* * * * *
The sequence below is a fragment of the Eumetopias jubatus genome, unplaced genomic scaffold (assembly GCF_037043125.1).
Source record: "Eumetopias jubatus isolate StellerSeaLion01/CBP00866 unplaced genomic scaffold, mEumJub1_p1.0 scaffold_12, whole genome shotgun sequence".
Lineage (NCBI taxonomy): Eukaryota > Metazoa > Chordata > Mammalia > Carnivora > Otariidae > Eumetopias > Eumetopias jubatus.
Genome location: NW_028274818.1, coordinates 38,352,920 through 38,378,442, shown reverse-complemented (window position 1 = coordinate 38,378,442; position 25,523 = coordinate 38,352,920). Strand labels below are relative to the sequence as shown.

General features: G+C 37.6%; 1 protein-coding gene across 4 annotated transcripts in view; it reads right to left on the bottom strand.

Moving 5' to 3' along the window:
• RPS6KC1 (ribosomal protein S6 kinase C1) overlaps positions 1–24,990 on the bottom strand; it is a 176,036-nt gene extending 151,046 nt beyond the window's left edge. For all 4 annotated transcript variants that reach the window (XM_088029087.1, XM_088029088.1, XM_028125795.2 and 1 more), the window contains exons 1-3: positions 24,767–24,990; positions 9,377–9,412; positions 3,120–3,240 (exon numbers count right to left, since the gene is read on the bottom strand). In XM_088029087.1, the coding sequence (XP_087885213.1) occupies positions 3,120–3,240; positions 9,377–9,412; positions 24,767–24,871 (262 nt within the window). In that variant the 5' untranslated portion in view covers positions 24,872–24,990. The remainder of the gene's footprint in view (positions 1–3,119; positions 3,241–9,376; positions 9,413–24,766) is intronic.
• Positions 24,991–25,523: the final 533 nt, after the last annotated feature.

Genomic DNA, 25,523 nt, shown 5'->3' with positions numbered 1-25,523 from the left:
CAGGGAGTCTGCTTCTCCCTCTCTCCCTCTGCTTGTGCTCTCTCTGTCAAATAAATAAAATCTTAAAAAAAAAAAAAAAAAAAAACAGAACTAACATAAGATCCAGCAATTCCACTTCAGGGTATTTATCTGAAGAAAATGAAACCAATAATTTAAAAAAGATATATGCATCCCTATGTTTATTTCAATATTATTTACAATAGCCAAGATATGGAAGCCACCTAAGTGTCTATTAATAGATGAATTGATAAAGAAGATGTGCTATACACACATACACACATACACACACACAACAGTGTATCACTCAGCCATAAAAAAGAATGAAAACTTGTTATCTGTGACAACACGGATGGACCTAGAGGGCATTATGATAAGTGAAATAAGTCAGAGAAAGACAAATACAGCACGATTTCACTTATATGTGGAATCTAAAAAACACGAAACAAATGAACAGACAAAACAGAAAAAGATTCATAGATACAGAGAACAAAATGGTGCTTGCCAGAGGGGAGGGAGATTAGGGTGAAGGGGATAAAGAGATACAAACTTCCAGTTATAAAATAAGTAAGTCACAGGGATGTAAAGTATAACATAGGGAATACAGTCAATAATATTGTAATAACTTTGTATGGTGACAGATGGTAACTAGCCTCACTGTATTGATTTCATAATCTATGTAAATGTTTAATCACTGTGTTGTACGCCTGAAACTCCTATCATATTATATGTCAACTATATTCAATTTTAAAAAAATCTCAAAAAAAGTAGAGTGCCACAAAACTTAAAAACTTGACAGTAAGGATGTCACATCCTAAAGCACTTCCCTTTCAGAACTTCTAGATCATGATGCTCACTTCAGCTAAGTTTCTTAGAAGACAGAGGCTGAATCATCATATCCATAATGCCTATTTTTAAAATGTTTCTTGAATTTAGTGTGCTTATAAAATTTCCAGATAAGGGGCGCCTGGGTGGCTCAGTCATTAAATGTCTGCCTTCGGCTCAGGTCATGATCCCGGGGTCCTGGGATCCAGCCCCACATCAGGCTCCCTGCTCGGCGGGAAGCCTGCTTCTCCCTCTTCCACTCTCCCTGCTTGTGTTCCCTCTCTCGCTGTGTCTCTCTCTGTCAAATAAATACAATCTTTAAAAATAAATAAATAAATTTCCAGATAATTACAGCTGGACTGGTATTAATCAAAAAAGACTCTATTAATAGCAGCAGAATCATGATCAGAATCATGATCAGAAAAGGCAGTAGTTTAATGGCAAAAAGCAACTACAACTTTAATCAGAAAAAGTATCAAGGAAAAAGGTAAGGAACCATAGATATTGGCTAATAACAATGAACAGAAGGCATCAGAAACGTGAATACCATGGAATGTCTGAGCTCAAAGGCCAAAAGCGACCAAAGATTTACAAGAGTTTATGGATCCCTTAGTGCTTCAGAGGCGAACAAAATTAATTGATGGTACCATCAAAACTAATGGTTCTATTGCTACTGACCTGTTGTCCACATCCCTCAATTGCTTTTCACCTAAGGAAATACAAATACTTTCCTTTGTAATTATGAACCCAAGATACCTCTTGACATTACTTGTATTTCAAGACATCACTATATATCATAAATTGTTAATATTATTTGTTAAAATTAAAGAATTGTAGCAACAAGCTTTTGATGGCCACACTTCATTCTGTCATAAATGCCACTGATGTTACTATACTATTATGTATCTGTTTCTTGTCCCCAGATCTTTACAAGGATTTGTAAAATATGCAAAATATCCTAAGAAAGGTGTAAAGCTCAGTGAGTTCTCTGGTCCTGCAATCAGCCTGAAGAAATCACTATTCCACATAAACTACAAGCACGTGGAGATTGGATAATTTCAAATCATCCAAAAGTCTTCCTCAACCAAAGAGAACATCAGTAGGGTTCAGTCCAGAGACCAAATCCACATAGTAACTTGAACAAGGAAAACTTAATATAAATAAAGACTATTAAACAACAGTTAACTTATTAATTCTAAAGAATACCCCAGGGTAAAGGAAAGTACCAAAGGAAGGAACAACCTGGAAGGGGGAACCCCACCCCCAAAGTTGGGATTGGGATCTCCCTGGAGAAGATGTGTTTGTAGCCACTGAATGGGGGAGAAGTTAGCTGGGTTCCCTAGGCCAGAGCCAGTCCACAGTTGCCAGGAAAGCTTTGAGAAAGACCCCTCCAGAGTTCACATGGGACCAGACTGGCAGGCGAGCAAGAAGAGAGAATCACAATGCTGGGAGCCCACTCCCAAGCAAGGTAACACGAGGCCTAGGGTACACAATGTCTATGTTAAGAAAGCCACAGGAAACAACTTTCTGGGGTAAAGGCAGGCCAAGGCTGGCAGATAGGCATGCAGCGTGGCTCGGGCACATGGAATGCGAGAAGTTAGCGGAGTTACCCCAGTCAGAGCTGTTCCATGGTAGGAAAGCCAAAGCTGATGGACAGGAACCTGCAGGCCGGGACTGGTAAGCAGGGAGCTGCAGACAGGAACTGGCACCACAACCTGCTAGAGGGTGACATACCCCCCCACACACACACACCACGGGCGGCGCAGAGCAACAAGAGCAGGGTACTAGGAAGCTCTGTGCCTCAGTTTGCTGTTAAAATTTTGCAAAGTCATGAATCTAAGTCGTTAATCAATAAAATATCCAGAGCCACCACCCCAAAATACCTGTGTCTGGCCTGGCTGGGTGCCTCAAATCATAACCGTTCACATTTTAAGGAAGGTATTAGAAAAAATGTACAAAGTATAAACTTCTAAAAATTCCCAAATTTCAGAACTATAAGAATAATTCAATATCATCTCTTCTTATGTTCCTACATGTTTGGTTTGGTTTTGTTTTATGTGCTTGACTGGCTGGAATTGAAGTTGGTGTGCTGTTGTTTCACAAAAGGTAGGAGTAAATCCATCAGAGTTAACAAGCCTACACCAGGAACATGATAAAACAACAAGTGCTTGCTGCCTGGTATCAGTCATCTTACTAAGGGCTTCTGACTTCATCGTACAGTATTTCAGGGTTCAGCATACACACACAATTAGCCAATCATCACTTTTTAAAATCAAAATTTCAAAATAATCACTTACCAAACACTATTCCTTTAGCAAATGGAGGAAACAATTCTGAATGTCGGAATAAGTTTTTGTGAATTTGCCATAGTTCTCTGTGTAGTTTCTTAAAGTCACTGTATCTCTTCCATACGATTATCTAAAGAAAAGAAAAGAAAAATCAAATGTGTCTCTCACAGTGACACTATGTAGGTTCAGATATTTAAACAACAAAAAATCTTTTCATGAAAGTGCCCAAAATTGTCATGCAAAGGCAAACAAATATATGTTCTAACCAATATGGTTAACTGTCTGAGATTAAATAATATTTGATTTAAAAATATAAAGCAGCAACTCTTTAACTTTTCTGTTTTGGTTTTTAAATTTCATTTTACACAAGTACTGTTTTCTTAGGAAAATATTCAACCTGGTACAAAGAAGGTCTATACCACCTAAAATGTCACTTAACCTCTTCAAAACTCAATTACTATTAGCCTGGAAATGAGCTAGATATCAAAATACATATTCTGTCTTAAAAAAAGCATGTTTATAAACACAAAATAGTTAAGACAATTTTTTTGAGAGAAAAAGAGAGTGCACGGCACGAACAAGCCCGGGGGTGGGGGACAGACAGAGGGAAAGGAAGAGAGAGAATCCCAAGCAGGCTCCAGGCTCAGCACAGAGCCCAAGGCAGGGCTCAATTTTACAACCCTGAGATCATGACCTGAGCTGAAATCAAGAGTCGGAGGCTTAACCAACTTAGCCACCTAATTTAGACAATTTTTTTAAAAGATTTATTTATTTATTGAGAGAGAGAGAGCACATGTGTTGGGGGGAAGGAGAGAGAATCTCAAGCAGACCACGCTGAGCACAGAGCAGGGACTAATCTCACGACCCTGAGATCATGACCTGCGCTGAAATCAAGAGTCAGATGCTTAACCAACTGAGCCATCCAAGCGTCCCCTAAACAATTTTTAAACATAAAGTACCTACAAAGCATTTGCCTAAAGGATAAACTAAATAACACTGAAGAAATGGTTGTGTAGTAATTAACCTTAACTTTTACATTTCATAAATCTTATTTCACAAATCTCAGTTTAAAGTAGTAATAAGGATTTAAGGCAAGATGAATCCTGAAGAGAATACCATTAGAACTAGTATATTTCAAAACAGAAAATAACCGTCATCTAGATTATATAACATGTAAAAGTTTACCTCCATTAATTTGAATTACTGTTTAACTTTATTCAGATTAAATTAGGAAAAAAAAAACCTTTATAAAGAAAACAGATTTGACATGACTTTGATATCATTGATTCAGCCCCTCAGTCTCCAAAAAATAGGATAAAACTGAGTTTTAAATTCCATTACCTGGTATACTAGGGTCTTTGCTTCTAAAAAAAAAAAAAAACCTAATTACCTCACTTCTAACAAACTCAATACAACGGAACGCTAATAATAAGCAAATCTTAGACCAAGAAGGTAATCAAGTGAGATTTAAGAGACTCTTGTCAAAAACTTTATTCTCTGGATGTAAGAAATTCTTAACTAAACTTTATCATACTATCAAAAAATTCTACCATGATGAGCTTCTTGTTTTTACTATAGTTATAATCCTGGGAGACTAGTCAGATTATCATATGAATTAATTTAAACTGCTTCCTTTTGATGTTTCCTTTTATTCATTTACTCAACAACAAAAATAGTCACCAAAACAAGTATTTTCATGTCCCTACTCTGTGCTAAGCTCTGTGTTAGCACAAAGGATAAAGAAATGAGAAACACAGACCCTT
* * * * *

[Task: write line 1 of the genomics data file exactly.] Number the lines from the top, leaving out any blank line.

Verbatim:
The sequence below is a fragment of the Eumetopias jubatus genome, unplaced genomic scaffold (assembly GCF_037043125.1).